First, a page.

The health of the nation and the brain drain in the health sector

Type Working Paper
Title The health of the nation and the brain drain in the health sector
Publication (Day/Month/Year) 2005
The health workforce in Ghana is estimated at a total of about 43,000 and this is
considered quite inadequate to meet health service delivery for 20million odd
Ghanaians. This situation is continually being exacerbated by a massive ‘brain drain’
of the health workers combined with internal mal-distribution to restrict access of
service seekers to providers. Efforts by the remaining health professionals,
irrespective of the severe resource constraints to achieve targets of public health and
institutional development are probably not making an impact. The health sector is
now recording increases in infant and under-five mortality and malnutrition rates.
Supervised births, malaria control, HIV/AIDS and tuberculosis programs in the
country are thought to be performing below expectation and the Guinea worm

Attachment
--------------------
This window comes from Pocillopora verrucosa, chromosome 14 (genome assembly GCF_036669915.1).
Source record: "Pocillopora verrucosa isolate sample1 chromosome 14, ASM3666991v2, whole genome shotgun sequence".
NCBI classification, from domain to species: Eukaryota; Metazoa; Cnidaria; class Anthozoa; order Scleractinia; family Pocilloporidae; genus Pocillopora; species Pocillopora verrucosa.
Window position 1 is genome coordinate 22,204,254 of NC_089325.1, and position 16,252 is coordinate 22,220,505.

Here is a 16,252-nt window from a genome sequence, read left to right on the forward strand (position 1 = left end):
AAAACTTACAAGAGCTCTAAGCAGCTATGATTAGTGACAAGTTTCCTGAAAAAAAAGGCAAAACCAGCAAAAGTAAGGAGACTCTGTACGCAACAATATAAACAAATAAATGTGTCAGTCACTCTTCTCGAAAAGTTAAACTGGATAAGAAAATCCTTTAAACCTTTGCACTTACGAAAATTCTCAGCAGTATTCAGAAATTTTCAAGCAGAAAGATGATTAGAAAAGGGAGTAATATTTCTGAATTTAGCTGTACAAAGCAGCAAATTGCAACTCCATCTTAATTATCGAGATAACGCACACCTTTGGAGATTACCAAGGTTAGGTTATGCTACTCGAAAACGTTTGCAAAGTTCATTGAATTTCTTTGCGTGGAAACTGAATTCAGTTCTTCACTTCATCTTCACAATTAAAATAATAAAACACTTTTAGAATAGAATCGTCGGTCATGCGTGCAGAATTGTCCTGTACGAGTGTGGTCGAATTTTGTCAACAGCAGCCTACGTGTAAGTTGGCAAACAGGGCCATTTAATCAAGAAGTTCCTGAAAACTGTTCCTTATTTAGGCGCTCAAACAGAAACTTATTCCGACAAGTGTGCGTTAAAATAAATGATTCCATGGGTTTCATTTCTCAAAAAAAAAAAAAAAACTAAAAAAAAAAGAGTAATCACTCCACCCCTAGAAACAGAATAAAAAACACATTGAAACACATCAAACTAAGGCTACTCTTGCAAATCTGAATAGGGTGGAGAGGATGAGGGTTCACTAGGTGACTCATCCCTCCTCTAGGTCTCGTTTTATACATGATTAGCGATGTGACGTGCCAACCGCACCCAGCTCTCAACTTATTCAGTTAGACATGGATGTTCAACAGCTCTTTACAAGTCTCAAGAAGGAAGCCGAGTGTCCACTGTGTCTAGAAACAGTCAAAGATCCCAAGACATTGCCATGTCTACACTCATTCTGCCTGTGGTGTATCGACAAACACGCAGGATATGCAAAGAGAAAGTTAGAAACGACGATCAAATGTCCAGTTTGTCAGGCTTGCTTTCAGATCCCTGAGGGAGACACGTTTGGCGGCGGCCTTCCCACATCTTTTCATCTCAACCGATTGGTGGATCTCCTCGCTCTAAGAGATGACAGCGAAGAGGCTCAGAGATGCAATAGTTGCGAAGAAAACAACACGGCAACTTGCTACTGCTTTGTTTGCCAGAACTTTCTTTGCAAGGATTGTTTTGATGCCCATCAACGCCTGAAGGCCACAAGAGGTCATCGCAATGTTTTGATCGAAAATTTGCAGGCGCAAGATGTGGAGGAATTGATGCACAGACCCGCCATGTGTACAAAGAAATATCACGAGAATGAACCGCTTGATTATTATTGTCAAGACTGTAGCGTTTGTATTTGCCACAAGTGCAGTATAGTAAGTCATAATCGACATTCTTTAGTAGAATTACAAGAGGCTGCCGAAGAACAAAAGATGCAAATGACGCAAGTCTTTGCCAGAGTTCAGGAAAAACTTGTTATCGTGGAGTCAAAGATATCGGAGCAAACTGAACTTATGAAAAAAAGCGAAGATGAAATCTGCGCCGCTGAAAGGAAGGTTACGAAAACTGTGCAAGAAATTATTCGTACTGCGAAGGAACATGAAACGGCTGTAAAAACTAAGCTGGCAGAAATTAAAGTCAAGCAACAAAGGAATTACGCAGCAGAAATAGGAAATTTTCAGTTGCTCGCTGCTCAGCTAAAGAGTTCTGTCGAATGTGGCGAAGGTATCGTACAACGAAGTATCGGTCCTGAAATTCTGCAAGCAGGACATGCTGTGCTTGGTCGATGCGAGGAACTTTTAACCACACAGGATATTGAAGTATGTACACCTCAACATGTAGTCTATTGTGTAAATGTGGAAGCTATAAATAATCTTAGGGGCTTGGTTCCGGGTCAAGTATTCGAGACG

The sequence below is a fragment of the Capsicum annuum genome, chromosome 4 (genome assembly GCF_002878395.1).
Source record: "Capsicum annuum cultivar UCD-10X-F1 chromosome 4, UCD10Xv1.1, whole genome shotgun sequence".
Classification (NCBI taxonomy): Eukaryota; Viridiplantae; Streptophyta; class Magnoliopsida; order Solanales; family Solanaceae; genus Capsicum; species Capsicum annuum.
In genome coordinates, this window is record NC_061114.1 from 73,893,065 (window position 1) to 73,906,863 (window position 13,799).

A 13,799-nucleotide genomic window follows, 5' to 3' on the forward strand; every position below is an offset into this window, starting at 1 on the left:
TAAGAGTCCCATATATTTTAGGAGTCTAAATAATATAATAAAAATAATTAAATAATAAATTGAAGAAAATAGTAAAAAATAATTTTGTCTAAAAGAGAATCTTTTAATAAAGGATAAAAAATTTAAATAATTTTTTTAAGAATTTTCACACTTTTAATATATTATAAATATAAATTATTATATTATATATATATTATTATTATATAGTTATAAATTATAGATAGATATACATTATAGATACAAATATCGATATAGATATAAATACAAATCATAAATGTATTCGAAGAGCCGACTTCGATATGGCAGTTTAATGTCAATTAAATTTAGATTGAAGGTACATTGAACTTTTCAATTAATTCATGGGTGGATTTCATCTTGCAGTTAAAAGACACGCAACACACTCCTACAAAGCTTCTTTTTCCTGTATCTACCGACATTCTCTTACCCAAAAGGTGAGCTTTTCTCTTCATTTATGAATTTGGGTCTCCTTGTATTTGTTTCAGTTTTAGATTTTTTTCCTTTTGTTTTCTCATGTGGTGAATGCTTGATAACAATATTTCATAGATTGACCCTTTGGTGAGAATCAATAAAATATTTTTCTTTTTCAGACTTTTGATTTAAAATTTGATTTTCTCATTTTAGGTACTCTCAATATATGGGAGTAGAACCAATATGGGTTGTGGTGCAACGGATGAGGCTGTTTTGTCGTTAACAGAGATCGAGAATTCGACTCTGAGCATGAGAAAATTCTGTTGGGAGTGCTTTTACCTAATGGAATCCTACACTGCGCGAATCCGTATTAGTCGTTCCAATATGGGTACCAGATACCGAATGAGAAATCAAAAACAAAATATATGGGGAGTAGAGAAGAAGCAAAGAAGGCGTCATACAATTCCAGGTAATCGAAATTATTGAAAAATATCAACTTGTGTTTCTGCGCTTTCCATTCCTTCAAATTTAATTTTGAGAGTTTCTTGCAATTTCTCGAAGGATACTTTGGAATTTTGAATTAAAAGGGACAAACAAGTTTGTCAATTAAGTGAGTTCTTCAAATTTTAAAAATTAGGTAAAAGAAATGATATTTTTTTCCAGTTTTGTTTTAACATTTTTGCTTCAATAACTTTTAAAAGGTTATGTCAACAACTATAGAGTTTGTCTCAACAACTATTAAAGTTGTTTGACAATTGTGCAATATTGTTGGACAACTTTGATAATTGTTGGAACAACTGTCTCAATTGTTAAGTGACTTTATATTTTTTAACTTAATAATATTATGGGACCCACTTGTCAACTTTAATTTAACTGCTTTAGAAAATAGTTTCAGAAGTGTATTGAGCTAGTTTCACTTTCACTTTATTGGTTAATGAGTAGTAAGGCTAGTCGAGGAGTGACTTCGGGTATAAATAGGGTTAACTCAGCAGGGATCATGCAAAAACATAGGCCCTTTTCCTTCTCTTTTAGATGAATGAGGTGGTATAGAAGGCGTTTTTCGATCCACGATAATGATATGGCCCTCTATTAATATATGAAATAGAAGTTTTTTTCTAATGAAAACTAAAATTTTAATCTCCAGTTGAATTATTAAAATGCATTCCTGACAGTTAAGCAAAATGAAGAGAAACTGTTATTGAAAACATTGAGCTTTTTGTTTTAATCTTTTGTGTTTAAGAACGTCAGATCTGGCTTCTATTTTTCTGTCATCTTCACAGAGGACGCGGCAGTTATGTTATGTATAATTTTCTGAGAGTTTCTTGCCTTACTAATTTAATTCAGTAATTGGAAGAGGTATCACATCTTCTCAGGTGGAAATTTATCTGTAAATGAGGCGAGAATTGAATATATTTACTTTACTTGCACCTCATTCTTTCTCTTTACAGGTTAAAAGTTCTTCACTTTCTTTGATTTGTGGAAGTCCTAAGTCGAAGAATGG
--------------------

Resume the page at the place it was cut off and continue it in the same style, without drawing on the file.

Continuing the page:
situation has worsened. The Ghana Health Sector is therefore experiencing a human
resource for health crisis and if the problems and current trends continue, Ghana will
not be able to achieve the Millennium Development Goals or even attain the targets
set in the Medium Term Health Strategic Framework. In the light of the brain drain
problems that the Health Sector faces, Ghana has started on a bold pathway of
working on strategies to address the problems of managing the human resources for
health as well as the continued exodus of health professional. The paper details some
secondary data analysis to link this brain drain with the possible stagnation in service
coverage that has been observed. Current retention strategies of the Ghana Health
sector are reviewed and recommendations made for future actions.

Related studies